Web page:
Where do you find the person known as ‘The Green Hornet?’
The answer to that turns out to be the Crazy Store.
I was frantically scouring the shelves, when I bumped into my daughter’s P.E teacher, Midge, similarly harassed – looking for creative ways to label bottles of wine for a 50thbirthday party.
‘Large lettering!’ I suggested, figuring most wear reading glasses by then. We laugh, and she asks what I am doing? ‘Finding treasure to decorate a compost bin for The Frog Theory book launch.’ I answered, ‘and wondering where to find live earth worms.’ I added, as a semi-serious aside.
‘I can get you earth worms!’ Cut in her friend, taking my comment seriously. ‘It’s red wigglers you need for compost.’ Midge introduces the petite lady with sparkling blue eyes as Wendy Pringle.
‘THE GREEN HORNET!’ I yell, at the top of my voice. (Embarassing.) Midge backs away muttering ‘that’s why it’s called the crazy Store.’
But this is the person I have heard whispered from afar, nick-named the Green Hornet. All-knowing font of knowledge regarding anything green. Revered, retired Thornhill teacher responsible for inspiring generations of children to appreciate that we are symbiotic with the earth, and to hurt our planet – means to hurt ourselves.
Graceful, and wonderfully good-humoured, she assures me she can get ‘red wigglers’ for my friend Andrea.
Andrea had a home compost-bin, prompting me to buy my own to feature at The Frog Theory book-launch, spilling out fake treasure – with a flag on top saying ‘compost is treasure.’
Because compost IS frikking treasure, and here’s why –
It starts by taking a massive chunk out of landfill, reducing methane production – a greenhouse gas twenty one times more potent than CO2.
It makes our vegetables taste better, adds nutrients to the soil, and filters out many chemicals, preventing our food from absorbing poison. The list goes on, but you get the jist.
I was keen to try this miracle-worker myself, but we were only here for another eleven months, and – I am a city kid who grew up buying plastic-clad broccoli from supermarkets, so gardening in general? Hmmm. Lets say I was slightly nervous of the idea.
Then life dropped an unexpected opportunity into mine and B2’s lap – a little sausage dog.
Rory was very unwell, so I took him to the vet, and asked B2 to hold him on her lap in the car. It was there that we saw the vet (Laetitia’s) beautifully simple self-watering vegetable garden, which produces enough to feed herself and her family salad and greens every day.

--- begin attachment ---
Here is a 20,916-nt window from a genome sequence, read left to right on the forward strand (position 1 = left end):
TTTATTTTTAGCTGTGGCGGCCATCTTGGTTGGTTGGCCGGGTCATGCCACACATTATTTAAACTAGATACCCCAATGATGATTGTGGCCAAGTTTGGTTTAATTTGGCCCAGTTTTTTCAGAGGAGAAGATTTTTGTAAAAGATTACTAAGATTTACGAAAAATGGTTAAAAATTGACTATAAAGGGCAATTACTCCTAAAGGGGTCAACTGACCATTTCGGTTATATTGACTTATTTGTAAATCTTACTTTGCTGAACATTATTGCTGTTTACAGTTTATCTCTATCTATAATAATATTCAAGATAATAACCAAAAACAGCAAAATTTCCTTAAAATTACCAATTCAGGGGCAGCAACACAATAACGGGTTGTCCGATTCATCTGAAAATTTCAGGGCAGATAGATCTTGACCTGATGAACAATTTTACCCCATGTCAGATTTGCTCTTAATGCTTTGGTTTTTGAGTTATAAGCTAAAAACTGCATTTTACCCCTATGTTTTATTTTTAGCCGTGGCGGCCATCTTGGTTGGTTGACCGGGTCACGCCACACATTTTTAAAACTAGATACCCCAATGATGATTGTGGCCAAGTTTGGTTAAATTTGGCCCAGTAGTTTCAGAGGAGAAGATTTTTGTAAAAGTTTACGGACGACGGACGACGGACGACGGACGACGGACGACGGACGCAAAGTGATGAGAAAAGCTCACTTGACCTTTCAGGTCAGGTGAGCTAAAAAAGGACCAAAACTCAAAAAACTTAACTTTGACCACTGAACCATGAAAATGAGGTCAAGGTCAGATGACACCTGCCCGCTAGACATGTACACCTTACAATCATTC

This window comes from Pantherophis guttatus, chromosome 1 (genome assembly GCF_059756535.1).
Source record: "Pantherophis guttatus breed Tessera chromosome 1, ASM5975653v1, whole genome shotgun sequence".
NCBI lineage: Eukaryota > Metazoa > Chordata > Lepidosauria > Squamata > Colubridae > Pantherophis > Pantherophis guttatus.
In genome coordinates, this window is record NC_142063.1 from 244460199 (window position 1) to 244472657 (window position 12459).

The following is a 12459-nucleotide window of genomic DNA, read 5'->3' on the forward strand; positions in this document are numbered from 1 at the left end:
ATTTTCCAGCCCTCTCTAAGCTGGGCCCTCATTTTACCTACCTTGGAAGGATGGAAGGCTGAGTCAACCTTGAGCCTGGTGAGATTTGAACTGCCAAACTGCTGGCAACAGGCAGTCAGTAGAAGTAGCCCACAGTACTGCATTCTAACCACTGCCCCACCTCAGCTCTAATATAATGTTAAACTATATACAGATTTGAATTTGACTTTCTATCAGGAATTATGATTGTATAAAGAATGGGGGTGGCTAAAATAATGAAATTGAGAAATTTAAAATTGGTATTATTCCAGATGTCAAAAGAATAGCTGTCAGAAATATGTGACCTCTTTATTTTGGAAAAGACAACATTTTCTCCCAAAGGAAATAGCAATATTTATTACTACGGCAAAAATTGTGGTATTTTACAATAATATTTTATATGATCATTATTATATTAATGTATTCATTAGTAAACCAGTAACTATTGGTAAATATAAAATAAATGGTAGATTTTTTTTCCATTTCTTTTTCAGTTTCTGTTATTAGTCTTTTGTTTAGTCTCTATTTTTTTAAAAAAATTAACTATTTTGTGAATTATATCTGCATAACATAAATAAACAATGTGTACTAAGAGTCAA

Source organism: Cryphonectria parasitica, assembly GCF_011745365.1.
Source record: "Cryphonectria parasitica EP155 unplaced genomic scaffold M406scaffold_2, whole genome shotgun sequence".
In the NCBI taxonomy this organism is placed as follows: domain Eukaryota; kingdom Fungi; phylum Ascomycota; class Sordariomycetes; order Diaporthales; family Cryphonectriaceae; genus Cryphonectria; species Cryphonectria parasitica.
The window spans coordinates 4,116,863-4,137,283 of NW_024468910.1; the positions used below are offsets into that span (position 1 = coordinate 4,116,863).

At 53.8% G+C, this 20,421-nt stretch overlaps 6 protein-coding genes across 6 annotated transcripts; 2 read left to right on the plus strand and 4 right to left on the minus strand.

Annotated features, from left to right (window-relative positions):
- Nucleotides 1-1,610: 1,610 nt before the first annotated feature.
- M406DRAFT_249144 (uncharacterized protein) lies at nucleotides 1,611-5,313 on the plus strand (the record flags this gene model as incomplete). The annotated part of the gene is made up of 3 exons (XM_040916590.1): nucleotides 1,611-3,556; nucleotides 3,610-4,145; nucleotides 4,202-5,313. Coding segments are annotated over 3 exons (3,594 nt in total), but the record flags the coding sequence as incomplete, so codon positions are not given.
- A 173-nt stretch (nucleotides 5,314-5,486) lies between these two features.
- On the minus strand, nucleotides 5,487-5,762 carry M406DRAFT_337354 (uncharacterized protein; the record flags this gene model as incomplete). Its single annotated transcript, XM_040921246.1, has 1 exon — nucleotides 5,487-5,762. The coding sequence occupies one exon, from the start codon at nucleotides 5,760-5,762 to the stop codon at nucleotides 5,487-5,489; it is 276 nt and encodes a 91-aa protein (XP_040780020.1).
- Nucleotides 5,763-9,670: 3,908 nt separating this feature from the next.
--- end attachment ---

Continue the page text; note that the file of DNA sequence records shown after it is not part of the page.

It immediately stole our hearts and we decided on the spot, encouraged by Laetitia, to attempt the same thing at B2’s house in Oodi.
Laetitia also introduced us to a plant called Speck-boom, breaking off a piece for B2 to plant at home, which we have since discovered is a famous super-plant.
Her store-room of household products was another revelation – full of the same products many pristine safari lodges use, available here in Gaborone.
Bought in bulk they are cheaper than the major brands – and don’t kill worms or effect bore holes and wildlife.
Rory, thankfully, was sorted out with a course of anti-biotics and a subsequent round of acupuncture, and we soon scoped out the land at B2’s house in Oodi, clearing the area, ready for the next step.
‘The Green Hornet’ stayed true to her word – providing red wigglers for Andrea’s compost bin, carefully transported in an up-cycled ice-cream tub…
…and one of the random eco-related products from the last post ‘Ready Steady Eco’ sold out and got re-stocked at The Honeycomb Hub.
So I felt I was getting educated slowly but surely, and will end this post with a touching interaction.
I re-tweeted something about frog-rearing by Ayub, owner of a science garden in London, saying I was writing about ‘worm-love’ because my daughter once told me it was important to love worms, not just the ‘fluffy stuff.’
Ayub sent her some photos of caterpillars he rears, to make her smile – and to show that insects can be fluffy too : ) Aminart.